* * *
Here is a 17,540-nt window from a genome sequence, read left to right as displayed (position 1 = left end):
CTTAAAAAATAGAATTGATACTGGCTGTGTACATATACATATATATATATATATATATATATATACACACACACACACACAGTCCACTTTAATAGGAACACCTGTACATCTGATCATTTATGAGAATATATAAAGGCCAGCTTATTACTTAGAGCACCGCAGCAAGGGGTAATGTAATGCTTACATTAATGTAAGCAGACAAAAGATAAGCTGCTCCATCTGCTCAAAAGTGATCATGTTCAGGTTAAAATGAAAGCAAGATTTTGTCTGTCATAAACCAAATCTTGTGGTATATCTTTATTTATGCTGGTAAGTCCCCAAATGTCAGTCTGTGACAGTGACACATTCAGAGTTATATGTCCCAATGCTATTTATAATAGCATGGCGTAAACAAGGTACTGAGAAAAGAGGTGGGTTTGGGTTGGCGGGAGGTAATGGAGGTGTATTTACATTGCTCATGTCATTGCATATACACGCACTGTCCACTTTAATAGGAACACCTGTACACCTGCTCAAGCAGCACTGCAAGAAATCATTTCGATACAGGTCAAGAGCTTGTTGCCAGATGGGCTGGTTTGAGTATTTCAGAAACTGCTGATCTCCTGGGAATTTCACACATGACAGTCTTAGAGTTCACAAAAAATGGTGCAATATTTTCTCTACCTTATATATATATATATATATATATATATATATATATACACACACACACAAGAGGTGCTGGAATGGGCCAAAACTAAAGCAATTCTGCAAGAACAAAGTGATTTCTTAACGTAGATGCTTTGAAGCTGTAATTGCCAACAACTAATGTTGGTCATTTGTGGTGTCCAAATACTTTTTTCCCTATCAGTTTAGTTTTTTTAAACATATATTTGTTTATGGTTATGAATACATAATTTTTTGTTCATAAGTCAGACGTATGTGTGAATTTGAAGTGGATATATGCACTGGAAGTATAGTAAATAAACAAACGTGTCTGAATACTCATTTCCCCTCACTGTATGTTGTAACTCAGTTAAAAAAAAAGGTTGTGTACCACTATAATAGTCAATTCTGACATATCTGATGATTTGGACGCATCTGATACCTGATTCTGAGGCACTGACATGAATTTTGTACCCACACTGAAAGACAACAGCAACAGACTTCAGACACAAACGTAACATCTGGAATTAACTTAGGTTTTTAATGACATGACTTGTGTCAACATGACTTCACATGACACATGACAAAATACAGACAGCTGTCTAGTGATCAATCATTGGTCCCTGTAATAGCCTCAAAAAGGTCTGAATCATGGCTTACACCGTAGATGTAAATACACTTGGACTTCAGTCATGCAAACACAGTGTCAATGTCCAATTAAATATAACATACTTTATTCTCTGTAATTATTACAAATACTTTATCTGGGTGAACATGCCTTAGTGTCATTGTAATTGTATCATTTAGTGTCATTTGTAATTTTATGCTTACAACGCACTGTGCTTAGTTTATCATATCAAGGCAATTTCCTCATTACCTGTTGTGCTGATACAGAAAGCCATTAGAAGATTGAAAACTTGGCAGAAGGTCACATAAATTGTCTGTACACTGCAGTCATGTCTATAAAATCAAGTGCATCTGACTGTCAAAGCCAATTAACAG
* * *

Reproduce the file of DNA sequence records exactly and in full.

Here is a 17,540-nt window from a genome sequence, read left to right as displayed (position 1 = left end):
CTTAAAAAATAGAATTGATACTGGCTGTGTACATATACATATATATATATATATATATATATATACACACACACACACACAGTCCACTTTAATAGGAACACCTGTACATCTGATCATTTATGAGAATATATAAAGGCCAGCTTATTACTTAGAGCACCGCAGCAAGGGGTAATGTAATGCTTACATTAATGTAAGCAGACAAAAGATAAGCTGCTCCATCTGCTCAAAAGTGATCATGTTCAGGTTAAAATGAAAGCAAGATTTTGTCTGTCATAAACCAAATCTTGTGGTATATCTTTATTTATGCTGGTAAGTCCCCAAATGTCAGTCTGTGACAGTGACACATTCAGAGTTATATGTCCCAATGCTATTTATAATAGCATGGCGTAAACAAGGTACTGAGAAAAGAGGTGGGTTTGGGTTGGCGGGAGGTAATGGAGGTGTATTTACATTGCTCATGTCATTGCATATACACGCACTGTCCACTTTAATAGGAACACCTGTACACCTGCTCAAGCAGCACTGCAAGAAATCATTTCGATACAGGTCAAGAGCTTGTTGCCAGATGGGCTGGTTTGAGTATTTCAGAAACTGCTGATCTCCTGGGAATTTCACACATGACAGTCTTAGAGTTCACAAAAAATGGTGCAATATTTTCTCTACCTTATATATATATATATATATATATATATATATATATACACACACACACAAGAGGTGCTGGAATGGGCCAAAACTAAAGCAATTCTGCAAGAACAAAGTGATTTCTTAACGTAGATGCTTTGAAGCTGTAATTGCCAACAACTAATGTTGGTCATTTGTGGTGTCCAAATACTTTTTTCCCTATCAGTTTAGTTTTTTTAAACATATATTTGTTTATGGTTATGAATACATAATTTTTTGTTCATAAGTCAGACGTATGTGTGAATTTGAAGTGGATATATGCACTGGAAGTATAGTAAATAAACAAACGTGTCTGAATACTCATTTCCCCTCACTGTATGTTGTAACTCAGTTAAAAAAAAAGGTTGTGTACCACTATAATAGTCAATTCTGACATATCTGATGATTTGGACGCATCTGATACCTGATTCTGAGGCACTGACATGAATTTTGTACCCACACTGAAAGACAACAGCAACAGACTTCAGACACAAACGTAACATCTGGAATTAACTTAGGTTTTTAATGACATGACTTGTGTCAACATGACTTCACATGACACATGACAAAATACAGACAGCTGTCTAGTGATCAATCATTGGTCCCTGTAATAGCCTCAAAAAGGTCTGAATCATGGCTTACACCGTAGATGTAAATACACTTGGACTTCAGTCATGCAAACACAGTGTCAATGTCCAATTAAATATAACATACTTTATTCTCTGTAATTATTACAAATACTTTATCTGGGTGAACATGCCTTAGTGTCATTGTAATTGTATCATTTAGTGTCATTTGTAATTTTATGCTTACAACGCACTGTGCTTAGTTTATCATATCAAGGCAATTTCCTCATTACCTGTTGTGCTGATACAGAAAGCCATTAGAAGATTGAAAACTTGGCAGAAGGTCACATAAATTGTCTGTACACTGCAGTCATGTCTATAAAATCAAGTGCATCTGACTGTCAAAGCCAATTAACAG